Here’s a very funny Brooks Newmark moment on Have I Got News For You.

And here’s a little moment from the crazy crazy world inside the head of Kim Jong Un!

The Official Formula 1 Season Review 2014 is the inside story from the paddocks, pit lanes and track-side of the world’s most thrilling motorsport series. The Official Formula 1 Season Review 20 14 gives fans a unique, access-all-areas pass behind the scenes of one of the most thrilling F1 seasons of recent years. Throwing new light on all the headlines and key incidents, this official Formula One Management review includes a foreword by Bernie Ecclestone and features full race reports from all 19 races. Completely re-designed for the 2014 season, illustrated with amazing photography from LAT and with exclusive insight from the drivers themselves, this book also contains all the official statistics from an action-packed year of Formula 1 racing. The Official Formula 1 Season Review 2014 is published in December by Illustrated London News (978 0957532069, hb, £35)

And what do Formula 1 Drivers do when they’re not driving? Make even more money starring in cheesy commercials of course - have a look at this selection!

What are we all thinking about at this time of year? No, not how many dreadful relatives we’re going to have to put up with at Christmas, but next year’s holidays of course! So don’t forget to stock B&Bs and Hotels 2015 , Camping, Touring and Holiday Parks 2015 and Self Catering 2015, all published by VisitBritain. These three titles have everything your customers need for a great British holiday or short break: where to go, what to do and how to get there. They contain thousands of colour photos, and are the authoritative voice on national tourism. And six golden prize tickets are included inside the guides - worth £500 each! B&Bs and Hotels 2015 (978 0851015491, £8.99), Camping, Touring and Holiday Parks 2015 (978 0851015507, £5.99) and Self Catering 2015 (978 0851015484, £5.99) are all paperbacks and are published in December.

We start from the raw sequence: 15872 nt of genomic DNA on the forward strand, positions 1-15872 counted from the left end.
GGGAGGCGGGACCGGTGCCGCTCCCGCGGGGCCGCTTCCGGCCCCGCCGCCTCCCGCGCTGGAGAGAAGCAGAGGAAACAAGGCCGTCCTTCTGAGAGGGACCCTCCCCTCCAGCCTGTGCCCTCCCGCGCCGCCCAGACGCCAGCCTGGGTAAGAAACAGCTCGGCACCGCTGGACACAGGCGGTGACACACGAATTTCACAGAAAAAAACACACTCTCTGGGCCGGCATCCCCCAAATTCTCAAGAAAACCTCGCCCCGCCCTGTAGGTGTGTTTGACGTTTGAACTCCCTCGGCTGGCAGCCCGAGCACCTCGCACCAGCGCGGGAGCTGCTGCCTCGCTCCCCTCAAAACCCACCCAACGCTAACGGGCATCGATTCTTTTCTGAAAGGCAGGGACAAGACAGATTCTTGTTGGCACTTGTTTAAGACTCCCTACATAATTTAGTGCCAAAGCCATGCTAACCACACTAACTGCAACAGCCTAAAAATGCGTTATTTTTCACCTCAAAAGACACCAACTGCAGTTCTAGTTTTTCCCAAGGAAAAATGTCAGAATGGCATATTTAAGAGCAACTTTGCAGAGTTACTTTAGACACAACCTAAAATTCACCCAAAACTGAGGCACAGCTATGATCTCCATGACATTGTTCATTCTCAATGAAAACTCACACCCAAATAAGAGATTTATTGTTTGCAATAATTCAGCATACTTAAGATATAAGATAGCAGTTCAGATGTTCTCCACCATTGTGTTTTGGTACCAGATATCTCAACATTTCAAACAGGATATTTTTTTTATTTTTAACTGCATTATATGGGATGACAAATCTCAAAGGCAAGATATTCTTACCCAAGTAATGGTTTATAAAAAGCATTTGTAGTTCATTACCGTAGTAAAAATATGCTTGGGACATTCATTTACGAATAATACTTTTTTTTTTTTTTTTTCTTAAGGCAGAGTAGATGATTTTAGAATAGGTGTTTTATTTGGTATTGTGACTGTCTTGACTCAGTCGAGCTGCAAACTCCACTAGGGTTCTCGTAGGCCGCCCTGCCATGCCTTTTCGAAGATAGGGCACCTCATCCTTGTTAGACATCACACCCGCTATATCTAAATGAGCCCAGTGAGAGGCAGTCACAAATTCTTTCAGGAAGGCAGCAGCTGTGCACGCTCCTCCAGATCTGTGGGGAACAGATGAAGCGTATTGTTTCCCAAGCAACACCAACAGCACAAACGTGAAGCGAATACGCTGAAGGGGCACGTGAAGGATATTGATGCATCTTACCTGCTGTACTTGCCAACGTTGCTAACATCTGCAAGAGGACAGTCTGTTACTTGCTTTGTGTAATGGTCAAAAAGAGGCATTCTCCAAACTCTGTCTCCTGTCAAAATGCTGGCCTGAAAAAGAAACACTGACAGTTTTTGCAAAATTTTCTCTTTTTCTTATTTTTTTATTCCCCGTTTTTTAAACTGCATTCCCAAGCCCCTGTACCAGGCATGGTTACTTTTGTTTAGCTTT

Great news for Carcanet’s author Louise Glück whose poetry collection Faithful and Virtuous Night (also shortlisted for this year’s Forward Prize) has been shortlisted for the T S Eliot Prize, which is to increase the winner’s award to £20,000 from 2015.The prize money, previously £15,000, has been increased to mark the 50th anniversary of T S Eliot’s death on 4th January next year, and each of the shortlisted poets will receive £1,500. Jonathan Cape has three shortlisted poets – John Burnside, for All One Breath, Michael Longley for The Stairwell; also shortlisted is previous winner Hugo Williams, this time for his collection I Knew the Bride (Faber). Faber has a second shortlisting for David Harsent’s Fire Songs and Ruth Padel is shortlisted for Learning to Make an Oud in Nazareth (Chatto & Windus). The other shortlisted poets are Pascale Petit for Fauverie ( Seren); Iraq war veteran Kevin Powers for Letter Composed During a Lull in Fighting (Sceptre); and Arundhathi Subramaniam for When God is a Traveller (Bloodaxe). Chair of judges Helen Dunmore said: “After reading more than a hundred poetry collections the three judges for this year's T S Eliot Prize were delighted - and excited - by the quality of the work submitted. Our shortlist reflects the musicality, mastery and ambition of these ten chosen poets.  It's worth saying that while our discussions were searching; our decisions were in all cases unanimous.”  The T S Eliot Prize Readings will take place on 11th January in Southbank Centre’s Royal Festival Hall and the winner will be announced at an award ceremony at the Wallace Collection in London on 12th January. Faithful and Virtuous Night (978 1 847774 79 8, £9.95, pb) by Louise Glück is available now, find out more on the Carcanet website here.